The reporter tossed a standard question at coach Monty Williams after the Phoenix Suns won the NBA Western Conference finals, asking how he managed to be a tough coach and a sympathetic mentor.
"I tell every new player ... that the essence of my coaching is to serve," said Williams, the National Basketball Coaches Association's 2021 coach of the year. "As a believer in Christ, that's what I'm here for. ... I tell them all the time, if I get on you, I'm not calling you out -- I'm calling you up."
That message meshes well with what superstar Chris Paul writes on his sneakers game after game: "Can't Give Up Now." That's a popular gospel song with this chorus: "I just can't give up now. I've come too far from where I started from. Nobody told me the road would be easy and I don't believe He's brought me this far to leave me."
Williams and Paul have known each other for a decade, with professional and personal ties strengthened by pain and frustration. While Paul's on-court struggles are well documented, it's impossible to understand their bond without knowing the details of his coach's life as a Christian, husband and father of five children.
"The real reason to watch" the playoffs this year, said former ESPN commentator Jason Whitlock, in his "Fearless" podcast, is "that God has placed a messenger inside the NBA's secular madness. Monty Williams might be the most important man in sports. The 49-year-old former Notre Dame and NBA player is the leader and example that America needs right now."
The coach's story "belongs in a new Bible," Whitlock said. "Five years ago, a 52-year-old white woman, high on meth, drove her car headfirst into the car driven by Williams' wife, Ingrid. Three of Williams' children were also in the car. The white woman died at the scene. ... Ingrid Williams died a day later. Williams' children survived."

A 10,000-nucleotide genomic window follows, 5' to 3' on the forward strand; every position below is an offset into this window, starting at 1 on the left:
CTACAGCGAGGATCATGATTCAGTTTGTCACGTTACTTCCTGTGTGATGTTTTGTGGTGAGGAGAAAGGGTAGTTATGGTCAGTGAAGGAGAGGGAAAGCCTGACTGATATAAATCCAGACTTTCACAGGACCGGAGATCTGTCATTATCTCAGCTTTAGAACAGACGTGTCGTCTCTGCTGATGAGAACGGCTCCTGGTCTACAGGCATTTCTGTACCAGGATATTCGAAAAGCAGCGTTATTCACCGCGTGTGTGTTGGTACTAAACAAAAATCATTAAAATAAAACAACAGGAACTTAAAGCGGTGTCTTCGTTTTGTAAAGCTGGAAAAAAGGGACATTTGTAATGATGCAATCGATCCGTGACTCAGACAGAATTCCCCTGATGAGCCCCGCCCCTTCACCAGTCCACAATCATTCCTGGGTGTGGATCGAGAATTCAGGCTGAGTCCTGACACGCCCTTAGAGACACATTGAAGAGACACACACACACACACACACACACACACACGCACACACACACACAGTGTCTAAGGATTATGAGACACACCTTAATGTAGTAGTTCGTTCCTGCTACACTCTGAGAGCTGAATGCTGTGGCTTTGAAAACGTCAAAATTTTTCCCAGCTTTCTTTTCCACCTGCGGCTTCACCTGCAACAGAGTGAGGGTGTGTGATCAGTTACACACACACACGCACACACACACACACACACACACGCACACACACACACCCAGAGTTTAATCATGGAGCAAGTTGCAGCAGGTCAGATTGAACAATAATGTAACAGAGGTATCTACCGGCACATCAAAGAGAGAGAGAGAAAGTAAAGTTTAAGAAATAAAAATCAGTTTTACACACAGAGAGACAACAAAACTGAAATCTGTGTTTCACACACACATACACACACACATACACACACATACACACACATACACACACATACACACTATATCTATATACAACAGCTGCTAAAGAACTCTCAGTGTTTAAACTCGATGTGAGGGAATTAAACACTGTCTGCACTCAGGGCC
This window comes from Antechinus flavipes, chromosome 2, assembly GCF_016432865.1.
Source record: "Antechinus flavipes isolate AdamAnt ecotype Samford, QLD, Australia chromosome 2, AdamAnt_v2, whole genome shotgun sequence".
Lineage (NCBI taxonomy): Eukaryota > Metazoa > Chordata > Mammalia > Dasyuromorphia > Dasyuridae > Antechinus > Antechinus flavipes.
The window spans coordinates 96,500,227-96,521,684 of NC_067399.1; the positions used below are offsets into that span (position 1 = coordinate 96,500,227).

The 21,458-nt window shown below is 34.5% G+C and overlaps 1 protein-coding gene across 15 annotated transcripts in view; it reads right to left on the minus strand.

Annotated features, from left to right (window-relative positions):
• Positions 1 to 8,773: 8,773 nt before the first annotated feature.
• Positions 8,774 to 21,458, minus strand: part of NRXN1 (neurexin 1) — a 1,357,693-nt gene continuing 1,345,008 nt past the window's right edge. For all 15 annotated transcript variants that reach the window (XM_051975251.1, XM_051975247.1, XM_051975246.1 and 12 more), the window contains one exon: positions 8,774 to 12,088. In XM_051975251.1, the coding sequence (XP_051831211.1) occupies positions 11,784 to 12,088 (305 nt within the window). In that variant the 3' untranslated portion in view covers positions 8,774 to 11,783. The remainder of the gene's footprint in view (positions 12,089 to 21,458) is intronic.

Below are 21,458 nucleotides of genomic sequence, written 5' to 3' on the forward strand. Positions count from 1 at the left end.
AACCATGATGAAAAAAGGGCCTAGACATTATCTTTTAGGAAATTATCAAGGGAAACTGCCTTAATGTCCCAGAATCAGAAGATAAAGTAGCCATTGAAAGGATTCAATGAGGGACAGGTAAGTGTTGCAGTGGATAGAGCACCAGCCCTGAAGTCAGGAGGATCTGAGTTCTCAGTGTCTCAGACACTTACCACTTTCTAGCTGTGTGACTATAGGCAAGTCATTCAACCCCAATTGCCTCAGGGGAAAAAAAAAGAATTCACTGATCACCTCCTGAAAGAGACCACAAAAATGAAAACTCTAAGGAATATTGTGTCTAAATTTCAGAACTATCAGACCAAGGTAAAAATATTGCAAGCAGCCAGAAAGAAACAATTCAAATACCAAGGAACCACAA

Williams was a promising Notre Dame freshman when Ingrid -- before their marriage -- stood by him after doctors said he had hypertrophic cardiomyopathy. Long before experts cleared him to play, Ingrid kept praying and offered this message: "Jesus can heal your heart."
Drafted by the New York Knicks, Williams began -- with a defibrillator courtside -- a nine-year NBA career that led to coaching. He quickly became known for his ability to inspire hope and teach leadership.
Speaking at his wife's funeral, Williams shared biblical promises that "God is good" and that "in all things, God works for the good of those who love him." His wife would punch him if he started whining, he said, while admitting that he "didn't like this part" of God's plan.
Then Williams appealed for prayers -- for the family of the woman who killed his wife.
"We cannot serve the Lord if we do not have a heart of forgiveness," he said. "That family didn't wake up wanting to hurt my wife. Life is hard. It is very hard and that was tough, but we hold no ill will. ... We, as a group, as brothers united in unity, should be praying for that family because they grieve as well. So, let's not lose sight of what's important. God will work this out."
After quoting those lines, Whitlock told listeners to ignore those claiming there are no role models in sports today.
"I love what Monty represents. ... I hope that the mainstream media picks up on his story," he said. "Monty Williams knows a lot about faith and the power of faith ... I think there's a lot to be learned, there's a lot to be mined from the mind of Monty Williams."
But part of his message to players, Williams told The Undefeated website in 2018, is that he doesn't have all the answers.
"There's a lot of times within the faith, as a Christian, that most people think we walk around like we have it together, and I just got to be straight with you," Williams said. "I need the Lord because I don't have it together. I am broken. I am flawed. ...
"Whether it's winning or losing or getting a contract or not getting signed by a team and all the in-between, my faith allows me to hopefully have something to hold onto that's much bigger than sports."
Terry Mattingly leads GetReligion.org and lives in Oak Ridge, Tenn. He is a senior fellow at the Overby Center at the University of Mississippi.